The positive relationships among the values of the IIBAMA with water quality (FBI), pH, DO, and the negative relationships with TDS and FBI (water quality depletion) demonstrate that the physical and chemical processes in the river are determinant factors for ecological integrity evidenced by the aquatic macroinvertebrates assemblages. In another hand, the weak and no significant association between the IIBAMA, water temperature, and the VBHA indicates that in the headwaters of the two studied basins the water temperature, the habitat structure and stability by themselves, do not represent a determinant variable for biotic integrity. The water temperature is not a likely factor that determines the structure and composition in the aquatic macroinvertebrate's assemblages, especially in broad scale such as the basin (Friberg et al., 2009; Buendia et al., 2014). Moreover, the good habitat condition provides refuges for the fauna but, the current chemical condition affected by organic pollution can limit the aquatic macroinvertebrate assemblage's establishment. This process can occur when the watershed condition is stable, but the river has an additive pointsource impact affecting the aquatic biota and ecosystems processes.
Our study demonstrates that the LRB and PRB are significantly degraded which coincides with Cuevas et al. (2010). However, the LRB is more degraded, and it has been affected by its physical, chemical and biological processes. While the PRB is mainly located into a Biosphere Reserve and its rivers harbor more stable and adapted biological communities and most of the sites the ecological process is close to the natural condition.
The IIBAMA, is a good estimator of the biological integrity in streams and rivers in the central basins Lerma-Chapala and Panuco, it reflects patterns related with the physical and chemical processes. We validated and recommended the using of the IIBAMA with independent data to assess the biotic integrity in these two basins. However, we suggest using IIBAMA together with indexes to estimate the habitat and water quality, such as VBHA and FBI to assess the environmental quality of streams and rivers accurately, even in other regions with similar conditions. The IIBAMA responded to a variety of stressors affecting the streams and rivers in the region, and it allows to differentiate in conditions status among the two basins assessed. With their implementation, the legislation efficacy or programs aimed at river ecosystem protection and restoration can be evaluated. This study is the first to validate an index of biological integrity based on aquatic macroinvertebrates in a broad scale in Mexico and provide a framework for their widespread use, and to approach the validation and implementation of other IBIs in other regions with similar ecosystems.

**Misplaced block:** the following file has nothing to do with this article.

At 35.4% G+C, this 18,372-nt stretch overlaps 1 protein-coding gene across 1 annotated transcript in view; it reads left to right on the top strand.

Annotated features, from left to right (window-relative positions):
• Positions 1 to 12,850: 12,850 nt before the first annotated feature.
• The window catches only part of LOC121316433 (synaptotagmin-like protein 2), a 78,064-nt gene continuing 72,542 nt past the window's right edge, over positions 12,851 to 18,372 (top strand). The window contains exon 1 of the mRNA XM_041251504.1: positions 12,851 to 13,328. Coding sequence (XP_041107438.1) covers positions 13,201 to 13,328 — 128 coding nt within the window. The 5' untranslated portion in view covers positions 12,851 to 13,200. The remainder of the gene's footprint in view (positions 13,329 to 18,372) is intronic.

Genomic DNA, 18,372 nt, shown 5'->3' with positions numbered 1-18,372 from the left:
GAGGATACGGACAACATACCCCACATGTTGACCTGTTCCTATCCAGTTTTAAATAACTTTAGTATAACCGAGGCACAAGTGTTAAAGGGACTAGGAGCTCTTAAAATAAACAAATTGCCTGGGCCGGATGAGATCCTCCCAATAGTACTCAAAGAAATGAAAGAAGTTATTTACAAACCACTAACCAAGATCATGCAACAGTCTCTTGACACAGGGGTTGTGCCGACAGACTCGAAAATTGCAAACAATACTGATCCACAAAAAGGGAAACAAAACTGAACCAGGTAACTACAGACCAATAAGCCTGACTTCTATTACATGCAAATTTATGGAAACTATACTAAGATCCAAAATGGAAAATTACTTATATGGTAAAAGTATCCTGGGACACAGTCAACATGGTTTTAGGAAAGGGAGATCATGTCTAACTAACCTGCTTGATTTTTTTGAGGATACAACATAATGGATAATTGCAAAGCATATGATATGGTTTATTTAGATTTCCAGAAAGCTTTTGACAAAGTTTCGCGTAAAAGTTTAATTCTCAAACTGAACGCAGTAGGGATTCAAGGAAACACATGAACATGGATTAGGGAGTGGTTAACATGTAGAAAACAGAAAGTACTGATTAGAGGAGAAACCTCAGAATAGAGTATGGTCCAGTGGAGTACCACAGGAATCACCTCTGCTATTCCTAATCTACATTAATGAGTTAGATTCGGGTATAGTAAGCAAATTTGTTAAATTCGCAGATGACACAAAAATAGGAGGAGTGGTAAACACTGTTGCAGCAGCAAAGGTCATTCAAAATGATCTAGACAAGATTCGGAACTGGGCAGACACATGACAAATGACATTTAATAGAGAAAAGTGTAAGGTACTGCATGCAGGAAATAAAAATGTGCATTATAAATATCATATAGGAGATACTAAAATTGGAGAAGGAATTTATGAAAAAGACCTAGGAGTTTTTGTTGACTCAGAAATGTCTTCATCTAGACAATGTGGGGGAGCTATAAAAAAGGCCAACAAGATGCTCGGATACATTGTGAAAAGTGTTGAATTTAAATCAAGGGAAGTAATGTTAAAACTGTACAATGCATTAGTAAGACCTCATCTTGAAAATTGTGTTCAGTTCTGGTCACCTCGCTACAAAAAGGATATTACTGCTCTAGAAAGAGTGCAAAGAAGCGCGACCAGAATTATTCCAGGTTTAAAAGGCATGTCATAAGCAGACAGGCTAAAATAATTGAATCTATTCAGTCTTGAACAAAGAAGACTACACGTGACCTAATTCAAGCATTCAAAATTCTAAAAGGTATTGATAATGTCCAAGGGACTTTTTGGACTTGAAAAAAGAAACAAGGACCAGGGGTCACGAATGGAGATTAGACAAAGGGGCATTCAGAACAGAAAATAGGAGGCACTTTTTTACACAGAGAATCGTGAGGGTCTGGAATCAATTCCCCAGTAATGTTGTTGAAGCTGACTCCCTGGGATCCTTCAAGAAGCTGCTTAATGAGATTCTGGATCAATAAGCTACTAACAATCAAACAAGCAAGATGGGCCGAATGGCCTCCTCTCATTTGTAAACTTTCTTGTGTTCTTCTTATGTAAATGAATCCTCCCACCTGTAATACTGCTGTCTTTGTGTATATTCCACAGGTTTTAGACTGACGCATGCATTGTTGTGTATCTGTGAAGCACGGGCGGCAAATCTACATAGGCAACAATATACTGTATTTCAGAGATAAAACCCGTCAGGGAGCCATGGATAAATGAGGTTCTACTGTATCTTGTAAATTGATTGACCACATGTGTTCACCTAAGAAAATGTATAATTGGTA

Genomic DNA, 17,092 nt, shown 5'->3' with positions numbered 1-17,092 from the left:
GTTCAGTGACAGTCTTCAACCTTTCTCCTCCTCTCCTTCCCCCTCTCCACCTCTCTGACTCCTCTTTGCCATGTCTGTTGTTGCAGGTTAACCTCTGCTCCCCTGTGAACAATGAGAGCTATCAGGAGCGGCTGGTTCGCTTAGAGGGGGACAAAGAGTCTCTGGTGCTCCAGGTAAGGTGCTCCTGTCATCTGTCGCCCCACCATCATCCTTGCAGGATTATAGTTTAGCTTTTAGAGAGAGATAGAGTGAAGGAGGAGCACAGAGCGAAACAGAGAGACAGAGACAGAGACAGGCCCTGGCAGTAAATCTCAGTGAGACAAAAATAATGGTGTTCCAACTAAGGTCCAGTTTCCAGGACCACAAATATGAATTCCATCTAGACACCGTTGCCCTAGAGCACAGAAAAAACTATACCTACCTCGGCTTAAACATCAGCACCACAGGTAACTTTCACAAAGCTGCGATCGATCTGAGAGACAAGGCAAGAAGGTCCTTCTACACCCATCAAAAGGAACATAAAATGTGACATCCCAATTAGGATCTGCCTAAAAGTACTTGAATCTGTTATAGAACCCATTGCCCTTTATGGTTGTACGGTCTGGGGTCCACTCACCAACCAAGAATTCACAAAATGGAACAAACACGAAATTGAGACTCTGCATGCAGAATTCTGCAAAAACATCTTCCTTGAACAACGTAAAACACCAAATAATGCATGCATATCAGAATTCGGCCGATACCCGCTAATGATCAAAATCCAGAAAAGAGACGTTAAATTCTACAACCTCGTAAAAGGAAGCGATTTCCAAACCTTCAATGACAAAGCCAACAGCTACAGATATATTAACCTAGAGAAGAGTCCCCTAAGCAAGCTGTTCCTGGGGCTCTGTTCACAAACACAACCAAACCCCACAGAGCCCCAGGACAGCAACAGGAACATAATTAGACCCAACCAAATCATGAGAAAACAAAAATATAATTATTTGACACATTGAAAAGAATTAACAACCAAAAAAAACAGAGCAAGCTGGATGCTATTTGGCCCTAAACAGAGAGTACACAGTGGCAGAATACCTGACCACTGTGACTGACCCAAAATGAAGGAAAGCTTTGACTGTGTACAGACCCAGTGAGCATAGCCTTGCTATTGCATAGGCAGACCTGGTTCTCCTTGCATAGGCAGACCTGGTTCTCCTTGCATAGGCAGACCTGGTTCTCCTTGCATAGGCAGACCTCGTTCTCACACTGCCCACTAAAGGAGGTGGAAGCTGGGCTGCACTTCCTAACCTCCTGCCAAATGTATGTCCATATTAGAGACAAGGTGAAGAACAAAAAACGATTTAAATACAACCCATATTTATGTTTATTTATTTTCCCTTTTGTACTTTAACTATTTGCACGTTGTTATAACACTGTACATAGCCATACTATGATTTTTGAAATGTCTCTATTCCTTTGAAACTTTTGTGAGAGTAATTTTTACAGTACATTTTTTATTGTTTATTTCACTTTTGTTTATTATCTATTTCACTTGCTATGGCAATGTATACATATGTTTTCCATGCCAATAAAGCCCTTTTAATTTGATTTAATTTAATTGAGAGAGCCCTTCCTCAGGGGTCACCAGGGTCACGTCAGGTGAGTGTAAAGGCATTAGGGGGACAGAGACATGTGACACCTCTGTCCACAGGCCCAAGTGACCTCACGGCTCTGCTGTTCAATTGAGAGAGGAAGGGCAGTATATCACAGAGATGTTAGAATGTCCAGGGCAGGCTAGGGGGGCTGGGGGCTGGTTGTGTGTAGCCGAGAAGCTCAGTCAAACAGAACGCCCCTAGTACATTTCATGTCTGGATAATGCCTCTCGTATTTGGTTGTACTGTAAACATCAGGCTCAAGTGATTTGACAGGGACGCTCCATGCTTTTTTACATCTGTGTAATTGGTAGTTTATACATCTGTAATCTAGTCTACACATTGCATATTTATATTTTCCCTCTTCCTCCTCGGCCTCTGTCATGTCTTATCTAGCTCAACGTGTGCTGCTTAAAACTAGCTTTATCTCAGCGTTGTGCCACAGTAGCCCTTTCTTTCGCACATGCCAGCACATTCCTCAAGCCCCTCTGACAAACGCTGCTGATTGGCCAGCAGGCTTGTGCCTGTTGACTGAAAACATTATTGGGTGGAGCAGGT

We would like to thank all those who collaborated on the project "Temporal Variation of the Biotic Integrity on Rivers of the Lerma-Chapala and Panuco Basins", financed by the postgraduate program Maestria en Gestion Integrada de Cuencas (MGIC) and Fondo para el Fortalecimiento de la Investigacion de la Universidad Autonoma de Queretaro (FOFI-UAQ-2013). Thanks to Dra. Miriam Guadalupe Bojorge Garcia for technical support and GAM. Israel Ugalde Villanueva for designing Fig. 1. Caleb Ulliman, science teacher and friend, for his English support during editing. Thanks to CONACYT, the direction of the ANP biosphere reserve Sierra Gorda by the National Commission of Protected Natural Areas (CONANP) and to the Centro de Educacion e Investigacion para el Bienestar Ambiental y Social (CEIBAS) for the facilities provided for the development of this investigation.
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Received: 25 October 2017; Accepted: 7 May 2018
Martin J. Torres-Olvera (1), Omar Y. Duran-Rodriguez (1), Ulises Torres-Garcia (2) Raul Pineda-Lopez (3) & Juan P. Ramirez-Herrejon (4)
(1) Laboratorio de Integridad Biotica, Facultad de Ciencias Naturales Universidad Autonoma de Queretaro, Ejido Bolanos, Queretaro, Queretaro, Mexico
(2) Coordinacion de Monitoreo para la Biodiversidad de la Comision Nacional de Areas Naturales Protegidas (CONANP), Reserva de la Biosfera Sierra Gorda, Jalpan de Serra, Queretaro, Mexico
(3) Direccion de Planeacion, Universidad Autonoma de Queretaro, Queretaro, Mexico
(4) CONACYT-Universidad Autonoma de Queretaro, Campus Aeropuerto, Queretaro, Mexico
Corresponding Author: Omar Y. Duran-Rodriguez (email@example.com)
Corresponding editor: Claudia Bremec
Caption: Figure 1. Sampling locations. 1) Fraccion Sanchez, 2) La Planta-La Hacienda, 3) Puente La Plazuela, 4) Pinihuan, 5) Canoas, 6) Quinta Matilde, 7) El Realito, 8) Quiotillos, 9) El Salto, 10) Presa del Carmen, 11) Presa de Rayas, 12) Comonfort, 13) La Quemada, 14) Los Galvanes, 15) El Xote, 16) El Oasis, 17) Chuveje, 18) Carpintero, 19) Rascon, 20) Tamasopo, 21) Jalpan, 22) Ayutla, 23) Santa Maria, 24) El Carrizal, 25) Rio Grande, 26) Calvillo, 27) El Salto de los salados, 28) Tancuilin, 29) Santa Maria (Tancoyol), 30) Rio Moctezuma, 31) Conca, 32) Extoraz, 33) Rio Blanco.
Caption: Figure 2. Correlations of the Index of biotic integrity based on macroinvertebrates assemblages (IIBAMA). All graphics shows the IIBAMA scores in the "Y" axes. The letters represent the environmental variable of correlation: a) Family biotic index (FBI), b) Visual based habitat assessment (VBHA), c) pH, d) Total dissolved solids (TDS), e) Dissolved oxygen (DO), f) Temperature.